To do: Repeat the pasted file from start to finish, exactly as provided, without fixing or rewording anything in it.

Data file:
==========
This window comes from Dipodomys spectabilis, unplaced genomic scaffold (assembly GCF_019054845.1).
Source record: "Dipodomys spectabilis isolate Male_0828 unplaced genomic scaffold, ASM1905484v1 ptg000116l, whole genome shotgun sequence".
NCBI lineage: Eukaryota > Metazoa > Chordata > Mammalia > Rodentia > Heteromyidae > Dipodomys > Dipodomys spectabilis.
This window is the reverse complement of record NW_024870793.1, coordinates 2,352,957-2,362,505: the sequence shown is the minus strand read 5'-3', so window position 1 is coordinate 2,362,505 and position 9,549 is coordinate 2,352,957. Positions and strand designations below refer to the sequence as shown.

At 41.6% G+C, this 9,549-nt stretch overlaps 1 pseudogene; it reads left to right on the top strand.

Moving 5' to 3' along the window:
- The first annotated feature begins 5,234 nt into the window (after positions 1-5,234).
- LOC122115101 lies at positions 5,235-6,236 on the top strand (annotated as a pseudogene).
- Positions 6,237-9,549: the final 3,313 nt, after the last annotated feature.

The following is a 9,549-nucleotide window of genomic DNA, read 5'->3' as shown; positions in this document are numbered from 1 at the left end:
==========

This window comes from Dipodomys spectabilis, unplaced genomic scaffold (assembly GCF_019054845.1).
Source record: "Dipodomys spectabilis isolate Male_0828 unplaced genomic scaffold, ASM1905484v1 ptg000116l, whole genome shotgun sequence".
NCBI lineage: Eukaryota > Metazoa > Chordata > Mammalia > Rodentia > Heteromyidae > Dipodomys > Dipodomys spectabilis.
This window is the reverse complement of record NW_024870793.1, coordinates 2,352,957-2,362,505: the sequence shown is the minus strand read 5'-3', so window position 1 is coordinate 2,362,505 and position 9,549 is coordinate 2,352,957. Positions and strand designations below refer to the sequence as shown.

At 41.6% G+C, this 9,549-nt stretch overlaps 1 pseudogene; it reads left to right on the top strand.

Moving 5' to 3' along the window:
- The first annotated feature begins 5,234 nt into the window (after positions 1-5,234).
- LOC122115101 lies at positions 5,235-6,236 on the top strand (annotated as a pseudogene).
- Positions 6,237-9,549: the final 3,313 nt, after the last annotated feature.

The following is a 9,549-nucleotide window of genomic DNA, read 5'->3' as shown; positions in this document are numbered from 1 at the left end: